Daily Bulletin

The Conversation

  • Written by James (Jim) McLennan, adjunct professor, School of Psychology & Public Health, La Trobe University, La Trobe University
The Conversation

Black Saturday, ten years ago today, was Australia’s worst bushfire tragedy. It claimed 173 lives and more than 2,000 homes, and prompted a royal commission that made 67 recommendations, including 15 relating to the Country Fire Authority (CFA). All but one of the 67 were accepted by the Brumby government in 2010.

The CFA owes its existence to a series of earlier bushfire tragedies, but its birth was far less straightforward than is widely believed, and back then the government of the day was much slower to act on the advice it received in the aftermath of disaster.

January 13, 2019, was another significant bushfire anniversary: 80 years since the 1939 Victorian “Black Friday” fires. Before Black Saturday this was Australia’s worst bushfire tragedy, with an official death toll of 71.

Read more: What firefighters say about climate change

In 1939 there was no CFA, and bushfires were fought by local volunteer fire brigades, with no statewide organisation responsible for managing bushfire danger.

In the wake of Black Friday, Premier Albert Dunstan’s Country Party government also established a Royal Commission, chaired by Leonard Stretton, to investigate the bushfires. His report was tabled in state parliament on June 28, 1939 – less than six months after the fires – and it continues to earn praise as a model of comprehensiveness and clarity. One of its recommendations was to establish an authority with overall responsibility for bushfire management in Victoria.

It’s widely believed that this recommendation led directly to the formation of CFA. In truth it did not – the CFA was not established until December 1944.

You might ask why it took so long to implement such a clear recommendation. The answer is a sad indictment of the Victorian politics of the day, which also has parallels with government reactions to today’s environmental issues.

Stretton’s report was attacked savagely in the Victorian Parliament. Deputy Premier and Minister for Forests Alfred Lind – whose department was criticised strongly in the report – led the charge. None of the report’s recommendations were acted upon. The Labor opposition was incensed at the lack of action and moved a motion of no confidence in the government, which was defeated on party lines. And that, it seemed, was the end of the matter.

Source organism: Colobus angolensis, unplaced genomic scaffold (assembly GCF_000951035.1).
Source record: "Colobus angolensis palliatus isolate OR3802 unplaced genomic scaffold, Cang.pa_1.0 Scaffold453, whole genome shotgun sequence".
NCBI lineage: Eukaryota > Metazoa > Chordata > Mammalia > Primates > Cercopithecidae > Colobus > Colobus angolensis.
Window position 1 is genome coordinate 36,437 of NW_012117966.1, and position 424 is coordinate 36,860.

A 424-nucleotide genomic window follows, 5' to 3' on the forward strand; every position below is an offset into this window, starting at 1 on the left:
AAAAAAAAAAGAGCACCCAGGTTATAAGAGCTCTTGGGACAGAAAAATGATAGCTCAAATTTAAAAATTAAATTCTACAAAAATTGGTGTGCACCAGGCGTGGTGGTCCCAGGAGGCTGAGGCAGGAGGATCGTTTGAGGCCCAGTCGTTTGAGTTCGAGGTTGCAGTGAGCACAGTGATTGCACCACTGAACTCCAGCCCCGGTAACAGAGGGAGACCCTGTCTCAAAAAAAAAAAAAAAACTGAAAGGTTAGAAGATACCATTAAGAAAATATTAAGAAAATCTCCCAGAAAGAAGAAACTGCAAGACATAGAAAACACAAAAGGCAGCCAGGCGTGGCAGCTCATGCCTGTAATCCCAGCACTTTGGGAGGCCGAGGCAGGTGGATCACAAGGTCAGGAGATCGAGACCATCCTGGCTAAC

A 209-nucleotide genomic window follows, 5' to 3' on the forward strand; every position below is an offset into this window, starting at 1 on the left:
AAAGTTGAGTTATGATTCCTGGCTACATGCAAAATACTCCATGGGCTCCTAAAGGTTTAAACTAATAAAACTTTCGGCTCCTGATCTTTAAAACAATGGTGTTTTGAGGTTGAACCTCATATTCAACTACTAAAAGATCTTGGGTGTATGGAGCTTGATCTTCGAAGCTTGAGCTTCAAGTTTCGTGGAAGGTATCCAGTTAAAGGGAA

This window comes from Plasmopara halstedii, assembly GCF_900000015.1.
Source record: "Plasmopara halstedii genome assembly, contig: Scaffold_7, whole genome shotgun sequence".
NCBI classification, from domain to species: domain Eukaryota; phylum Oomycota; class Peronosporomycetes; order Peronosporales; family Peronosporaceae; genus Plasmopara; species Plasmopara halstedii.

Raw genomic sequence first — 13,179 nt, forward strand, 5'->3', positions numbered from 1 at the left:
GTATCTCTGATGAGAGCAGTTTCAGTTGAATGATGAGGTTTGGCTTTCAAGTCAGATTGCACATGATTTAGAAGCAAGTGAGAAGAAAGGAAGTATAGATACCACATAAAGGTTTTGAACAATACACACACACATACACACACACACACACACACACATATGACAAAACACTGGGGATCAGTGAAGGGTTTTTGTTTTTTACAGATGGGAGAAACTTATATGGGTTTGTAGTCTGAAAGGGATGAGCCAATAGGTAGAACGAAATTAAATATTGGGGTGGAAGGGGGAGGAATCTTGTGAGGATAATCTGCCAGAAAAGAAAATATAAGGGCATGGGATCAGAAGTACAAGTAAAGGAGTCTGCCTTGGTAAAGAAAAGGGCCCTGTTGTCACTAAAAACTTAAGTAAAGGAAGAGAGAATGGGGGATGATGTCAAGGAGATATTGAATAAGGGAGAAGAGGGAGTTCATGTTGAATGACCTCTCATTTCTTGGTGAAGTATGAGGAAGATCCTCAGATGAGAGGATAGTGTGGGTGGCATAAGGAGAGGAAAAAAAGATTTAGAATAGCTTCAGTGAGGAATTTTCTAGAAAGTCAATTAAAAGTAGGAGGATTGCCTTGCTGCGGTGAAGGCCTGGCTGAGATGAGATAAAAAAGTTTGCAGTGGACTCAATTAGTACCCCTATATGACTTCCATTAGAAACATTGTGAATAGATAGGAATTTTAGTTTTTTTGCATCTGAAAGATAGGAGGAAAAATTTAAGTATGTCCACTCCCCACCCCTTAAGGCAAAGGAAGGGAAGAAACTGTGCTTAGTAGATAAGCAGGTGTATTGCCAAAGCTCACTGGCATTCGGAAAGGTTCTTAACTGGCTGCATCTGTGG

But it wasn’t, because the environment itself intervened. The summer of 1943-44 followed a severe drought in Victoria. The fire season began with a grass fire on December 23, 1943, in which ten members of the Wangaratta volunteer fire brigade died. In January 1944, raging grass fires claimed more than 20 lives and destroyed many homes across several regions of Victoria. In February, a fire near Morwell in Gippsland spread to the Yallourn open-cut coalmine; the nearby power station was threatened and there were blackouts across the state.

All told, there were 51 bushfire deaths that fateful summer, leading to public outcry over the lack of action just a few years before. Dunstan and Lind decided there was no alternative but to ask Stretton to chair a second Royal Commission, this one inquiring into the circumstances of the Yallourn fire. The resulting report made several pointed references to the previous, ignored, Royal Commission findings.

Times had changed, and World War 2 was at its peak. War-related manpower needs meant that there were fewer volunteer firefighters available, and power outages were seen as interfering with war-related industrial output. The government came under intense pressure to mitigate future bushfire danger by establishing an agency with legislated statewide responsibility for fire management.